Does a dramatic reduction in outbound traffic from online travel agency sites mean they are getting stickier or are they perhaps consciously retaliating against hotel-chain websites for direct-booking campaigns? Or is something else up?
With TripAdvisor emphasizing its own hotel bookings over lead-generating metasearch, it’s no surprise that outgoing traffic from TripAdvisor to third-party websites might experience a percentage drop.
That trend among travel review/booking sites, principally TripAdvisor and Yelp, was confirmed in a just-released study from SimilarWeb, which found that these sites sent 65.5 percent fewer visitors to third-party sites in the U.S. in March 2016 than they did a year earlier.
The trend coincides with TripAdvisor’s global rollout of Instant Booking on its own sites although the depth of the drop-off that SimilarWeb points to — if true — is dramatic. That’s because TripAdvisor has stated that it is committed to continuing to operate metasearch and its referrals to hotel and online travel agency partners even as TripAdvisor prioritizes processing bookings on its own sites.
For Yelp, we can speculate that perhaps the decline in providing referrals to external websites could have something to do with increased traction for SeatMe, its own restaurant reservations platform, versus sending traffic to its forrmer partner, the Priceline Group’s OpenTable.
TripAdvisor and Yelp didn’t respond to requests for comment about the SimilarWeb numbers and trends.
Is Online Travel Agency Trend to Include Meta Links Dead?
The SimilarWeb study, “Trends in the Online Travel Industry 2015-2016,” which gauged mobile and Web traffic to top online travel agency, hotel and alternative accommodation, airline, cruise and travel recommendation sites in the U.S. in March 2016, also found that online travel agency websites “experienced a staggering decrease [68.7 percent] in their ratio of outgoing traffic (measured as total number of outgoing visits divided by number of visits to the site).”
SimilarWeb’s finding that outgoing traffic from online travel agency websites to other sites has jumped off the Golden Gate Bridge is a head-scratcher.
What does SimilarWeb mean by outgoing traffic? It can include when a user merely bounces to Priceline.com or Marriott.com after searching Expedia; another example is when an online travel agency displays metasearch advertisers on its own website. For instance, sites such as Orbitz have begun to offer metasearch price comparisons within Orbitz search-results pages. In this latter example, Orbitz refers users to Expedia Inc. brands, including Hotwire, Hotels.com, Expedia and Travelocity to view their hotel rates as an alternative to booking a hotel on Orbitz.com.
Why is this happening, if it really is?
SimilarWeb states: “This decrease [in the ratio of outgoing traffic] is a clear indication that more OTAs are trying to transition towards an on-site booking model, and are losing their value as affiliates.”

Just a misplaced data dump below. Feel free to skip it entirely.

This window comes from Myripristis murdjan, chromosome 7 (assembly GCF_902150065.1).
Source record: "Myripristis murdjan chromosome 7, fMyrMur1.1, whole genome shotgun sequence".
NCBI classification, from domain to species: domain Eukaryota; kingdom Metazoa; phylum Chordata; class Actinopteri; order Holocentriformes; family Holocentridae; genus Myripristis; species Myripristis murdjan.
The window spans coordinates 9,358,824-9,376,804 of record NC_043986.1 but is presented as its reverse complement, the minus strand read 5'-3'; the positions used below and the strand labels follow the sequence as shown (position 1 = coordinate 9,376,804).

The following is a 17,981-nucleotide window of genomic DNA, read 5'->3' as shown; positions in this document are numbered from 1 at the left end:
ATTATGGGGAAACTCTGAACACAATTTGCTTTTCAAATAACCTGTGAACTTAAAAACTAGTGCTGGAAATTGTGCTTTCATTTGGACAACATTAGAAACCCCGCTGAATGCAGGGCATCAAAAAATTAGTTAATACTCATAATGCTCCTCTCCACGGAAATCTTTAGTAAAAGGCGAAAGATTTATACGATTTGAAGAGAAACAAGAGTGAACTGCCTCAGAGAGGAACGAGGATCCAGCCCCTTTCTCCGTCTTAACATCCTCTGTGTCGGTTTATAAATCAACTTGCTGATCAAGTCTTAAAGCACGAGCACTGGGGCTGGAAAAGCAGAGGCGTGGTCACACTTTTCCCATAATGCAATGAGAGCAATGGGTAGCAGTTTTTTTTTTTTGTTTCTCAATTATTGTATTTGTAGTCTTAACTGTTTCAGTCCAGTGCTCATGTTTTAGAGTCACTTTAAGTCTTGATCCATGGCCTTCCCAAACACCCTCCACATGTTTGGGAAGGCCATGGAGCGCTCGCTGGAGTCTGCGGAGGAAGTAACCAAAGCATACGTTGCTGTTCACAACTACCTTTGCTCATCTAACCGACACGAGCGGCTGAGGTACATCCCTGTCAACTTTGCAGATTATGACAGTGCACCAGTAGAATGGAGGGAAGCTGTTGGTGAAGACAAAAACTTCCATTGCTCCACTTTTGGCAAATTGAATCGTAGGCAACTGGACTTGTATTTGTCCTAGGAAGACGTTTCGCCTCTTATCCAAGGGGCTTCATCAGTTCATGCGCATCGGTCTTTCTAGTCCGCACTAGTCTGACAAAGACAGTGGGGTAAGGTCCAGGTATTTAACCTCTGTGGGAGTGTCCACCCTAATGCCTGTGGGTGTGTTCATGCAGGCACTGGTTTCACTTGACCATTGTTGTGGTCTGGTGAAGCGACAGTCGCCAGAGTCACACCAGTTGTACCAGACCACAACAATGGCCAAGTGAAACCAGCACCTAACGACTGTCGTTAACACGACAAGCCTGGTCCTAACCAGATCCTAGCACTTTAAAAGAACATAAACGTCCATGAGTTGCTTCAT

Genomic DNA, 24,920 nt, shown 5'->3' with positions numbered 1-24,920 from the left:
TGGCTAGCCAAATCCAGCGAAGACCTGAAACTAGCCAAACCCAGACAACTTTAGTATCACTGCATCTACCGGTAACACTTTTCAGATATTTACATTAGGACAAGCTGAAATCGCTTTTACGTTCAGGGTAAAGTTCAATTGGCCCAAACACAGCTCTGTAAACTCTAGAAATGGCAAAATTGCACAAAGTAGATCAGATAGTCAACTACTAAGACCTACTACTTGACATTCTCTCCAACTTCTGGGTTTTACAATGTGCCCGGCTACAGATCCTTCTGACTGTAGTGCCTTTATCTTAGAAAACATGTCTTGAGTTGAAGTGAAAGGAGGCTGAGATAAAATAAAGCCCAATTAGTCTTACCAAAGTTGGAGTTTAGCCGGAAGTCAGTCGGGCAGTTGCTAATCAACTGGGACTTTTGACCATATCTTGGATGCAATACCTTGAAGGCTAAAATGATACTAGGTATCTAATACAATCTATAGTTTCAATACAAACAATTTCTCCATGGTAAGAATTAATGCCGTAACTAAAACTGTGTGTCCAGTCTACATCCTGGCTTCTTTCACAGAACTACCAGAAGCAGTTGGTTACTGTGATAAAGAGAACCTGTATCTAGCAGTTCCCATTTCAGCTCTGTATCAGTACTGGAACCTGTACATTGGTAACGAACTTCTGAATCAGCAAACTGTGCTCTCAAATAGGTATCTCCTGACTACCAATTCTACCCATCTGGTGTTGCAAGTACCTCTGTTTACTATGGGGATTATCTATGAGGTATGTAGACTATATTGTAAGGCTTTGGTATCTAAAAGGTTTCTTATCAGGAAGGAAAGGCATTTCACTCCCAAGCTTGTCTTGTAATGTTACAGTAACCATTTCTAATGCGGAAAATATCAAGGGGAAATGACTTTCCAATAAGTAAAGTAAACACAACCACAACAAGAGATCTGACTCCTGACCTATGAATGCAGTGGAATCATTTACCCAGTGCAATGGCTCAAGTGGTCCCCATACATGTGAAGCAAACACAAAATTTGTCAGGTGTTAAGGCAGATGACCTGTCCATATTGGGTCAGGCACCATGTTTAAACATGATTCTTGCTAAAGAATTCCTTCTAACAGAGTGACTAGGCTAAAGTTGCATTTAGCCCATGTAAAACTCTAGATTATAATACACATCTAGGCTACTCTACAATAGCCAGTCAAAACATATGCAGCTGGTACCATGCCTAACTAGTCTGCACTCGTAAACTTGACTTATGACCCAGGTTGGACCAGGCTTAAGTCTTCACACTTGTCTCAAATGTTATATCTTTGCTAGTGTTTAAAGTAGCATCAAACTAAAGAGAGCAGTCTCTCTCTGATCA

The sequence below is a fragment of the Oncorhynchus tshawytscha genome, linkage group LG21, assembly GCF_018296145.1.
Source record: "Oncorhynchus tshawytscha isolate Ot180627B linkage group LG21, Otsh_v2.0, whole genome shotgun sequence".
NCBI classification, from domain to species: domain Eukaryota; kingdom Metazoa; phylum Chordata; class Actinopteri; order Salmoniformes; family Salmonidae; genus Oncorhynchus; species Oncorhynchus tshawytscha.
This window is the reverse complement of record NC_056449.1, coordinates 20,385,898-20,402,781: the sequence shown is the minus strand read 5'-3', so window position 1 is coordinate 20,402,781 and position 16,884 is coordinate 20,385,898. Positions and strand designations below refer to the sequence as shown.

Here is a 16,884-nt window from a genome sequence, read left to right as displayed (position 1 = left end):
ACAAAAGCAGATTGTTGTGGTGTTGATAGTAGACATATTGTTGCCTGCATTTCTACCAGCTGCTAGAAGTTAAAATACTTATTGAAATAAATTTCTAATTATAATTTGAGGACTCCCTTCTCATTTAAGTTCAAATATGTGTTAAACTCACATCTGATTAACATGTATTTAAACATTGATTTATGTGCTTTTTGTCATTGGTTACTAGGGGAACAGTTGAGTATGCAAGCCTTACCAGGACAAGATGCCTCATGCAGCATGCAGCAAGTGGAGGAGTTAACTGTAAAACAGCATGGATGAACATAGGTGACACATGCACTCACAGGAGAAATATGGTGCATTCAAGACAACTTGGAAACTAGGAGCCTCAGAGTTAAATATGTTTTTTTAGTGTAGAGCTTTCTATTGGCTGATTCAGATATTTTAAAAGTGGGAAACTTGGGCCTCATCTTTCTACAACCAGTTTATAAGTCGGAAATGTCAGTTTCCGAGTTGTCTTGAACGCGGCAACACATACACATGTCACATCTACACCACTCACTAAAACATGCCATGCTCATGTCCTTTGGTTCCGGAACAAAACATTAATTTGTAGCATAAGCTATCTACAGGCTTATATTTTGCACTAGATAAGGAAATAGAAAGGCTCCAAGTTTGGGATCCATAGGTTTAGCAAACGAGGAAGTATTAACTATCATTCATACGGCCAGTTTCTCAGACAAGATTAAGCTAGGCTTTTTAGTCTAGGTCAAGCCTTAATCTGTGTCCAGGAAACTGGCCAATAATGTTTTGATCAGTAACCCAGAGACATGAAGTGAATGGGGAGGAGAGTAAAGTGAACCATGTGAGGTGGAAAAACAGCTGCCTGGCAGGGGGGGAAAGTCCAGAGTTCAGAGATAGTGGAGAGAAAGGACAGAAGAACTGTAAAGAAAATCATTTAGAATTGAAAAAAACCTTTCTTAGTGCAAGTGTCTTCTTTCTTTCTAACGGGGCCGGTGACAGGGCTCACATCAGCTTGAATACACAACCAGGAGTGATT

SimilarWeb’s explanation is challenging because online travel agencies have essentially followed an on-site booking model for decades — since they were founded — and their media/advertising businesses have accounted for a relatively small portion of overall revenue. And the online travel agencies, as a rule, don’t send traffic to affiliates, a dynamic that SimilarWeb claims is losing ground.
When pressed about the analysis, a SimilarWeb spokesperson said “we provide the most accurate data on trends and there can be a range of commercial and audience drivers pushing trends online.”
Perhaps the outgoing traffic trend that SimilarWeb cites also has something to do with online travel agency consolidation with Expedia Inc. now owning Expedia.com, Travelocity, Orbitz, CheapTickets and HomeAway.
Richard Harris, whose Intent Media specializes in helping publishers “think beyond the transaction” with media solutions, says the SimilarWeb findings about a steep reduction in outbound traffic from online travel agencies “doesn’t resonate with what we see and feel in the market.”
“OTAs essentially are search engines,” Harris says, referring to consumers doing comparison shopping and then navigating to other sites. “They’ve always been transaction engines. It doesn’t add up.”
Hotels Seeing a Reduction in Referral Traffic
Hotels — perhaps because of their direct-booking campaigns, partnerships with TripAdvisor for hotel bookings on TripAdvisor.com, and/or diminished exposure on online travel agency sites — saw a 27.14 percent drop in referral traffic received from other sites in March 2016 when measured against desktop and mobile traffic a year earlier, SimilarWeb found.
Concerning the trends that SimilarWeb’s identified, the study states:
“The overwhelming trend in the industry is a shift toward mobile usage as travelers become more comfortable using their mobile devices to research and book their travel plans one the go. Another striking trend is the decrease in spend on paid search and display ads across the board. Finally, OTAs and review sites, traditionally big providers of traffic to other sites, have been sending lot less traffic in March 2016 than they did a year earlier.”
SimilarWeb Traffic Findings For Online Travel Agencies
|March 2015||March 2016||Change|
|Mobile Web Share||43.80%||49.26%||-36.48%|
|Outgoing Visits Ratio||42.16%||20.01%||-68.78%|
SimilarWeb Traffic Findings For Hotels and Accommodations
|March 2015||March 2016||change|
|Mobile Web Share||47.90%||53.99%||12.75%|
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Photo Credit: SimilarWeb states online travel agency sites such as Booking.com sent much less traffic to other sites in March 2016 than they did a year earlier. Booking.com
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